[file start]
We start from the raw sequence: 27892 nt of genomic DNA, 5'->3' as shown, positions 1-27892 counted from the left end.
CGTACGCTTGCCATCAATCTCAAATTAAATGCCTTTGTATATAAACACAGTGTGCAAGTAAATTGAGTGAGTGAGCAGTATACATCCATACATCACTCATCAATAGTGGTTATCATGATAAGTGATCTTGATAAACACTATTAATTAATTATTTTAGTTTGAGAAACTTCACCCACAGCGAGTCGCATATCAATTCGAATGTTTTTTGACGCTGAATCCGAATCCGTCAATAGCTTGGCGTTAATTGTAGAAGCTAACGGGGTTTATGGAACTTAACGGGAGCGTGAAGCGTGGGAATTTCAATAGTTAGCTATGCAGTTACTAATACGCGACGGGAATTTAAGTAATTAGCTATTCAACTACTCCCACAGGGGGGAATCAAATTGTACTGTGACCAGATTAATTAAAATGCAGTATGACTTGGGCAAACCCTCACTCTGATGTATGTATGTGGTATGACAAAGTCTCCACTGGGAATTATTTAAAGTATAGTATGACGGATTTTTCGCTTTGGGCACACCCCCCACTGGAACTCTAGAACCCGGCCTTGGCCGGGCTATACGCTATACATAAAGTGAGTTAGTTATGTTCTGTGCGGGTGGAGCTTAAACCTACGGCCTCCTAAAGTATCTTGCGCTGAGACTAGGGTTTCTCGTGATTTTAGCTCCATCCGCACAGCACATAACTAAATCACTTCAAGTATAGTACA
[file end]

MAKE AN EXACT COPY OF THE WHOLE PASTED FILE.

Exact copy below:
We start from the raw sequence: 27892 nt of genomic DNA, 5'->3' as shown, positions 1-27892 counted from the left end.
CGTACGCTTGCCATCAATCTCAAATTAAATGCCTTTGTATATAAACACAGTGTGCAAGTAAATTGAGTGAGTGAGCAGTATACATCCATACATCACTCATCAATAGTGGTTATCATGATAAGTGATCTTGATAAACACTATTAATTAATTATTTTAGTTTGAGAAACTTCACCCACAGCGAGTCGCATATCAATTCGAATGTTTTTTGACGCTGAATCCGAATCCGTCAATAGCTTGGCGTTAATTGTAGAAGCTAACGGGGTTTATGGAACTTAACGGGAGCGTGAAGCGTGGGAATTTCAATAGTTAGCTATGCAGTTACTAATACGCGACGGGAATTTAAGTAATTAGCTATTCAACTACTCCCACAGGGGGGAATCAAATTGTACTGTGACCAGATTAATTAAAATGCAGTATGACTTGGGCAAACCCTCACTCTGATGTATGTATGTGGTATGACAAAGTCTCCACTGGGAATTATTTAAAGTATAGTATGACGGATTTTTCGCTTTGGGCACACCCCCCACTGGAACTCTAGAACCCGGCCTTGGCCGGGCTATACGCTATACATAAAGTGAGTTAGTTATGTTCTGTGCGGGTGGAGCTTAAACCTACGGCCTCCTAAAGTATCTTGCGCTGAGACTAGGGTTTCTCGTGATTTTAGCTCCATCCGCACAGCACATAACTAAATCACTTCAAGTATAGTACA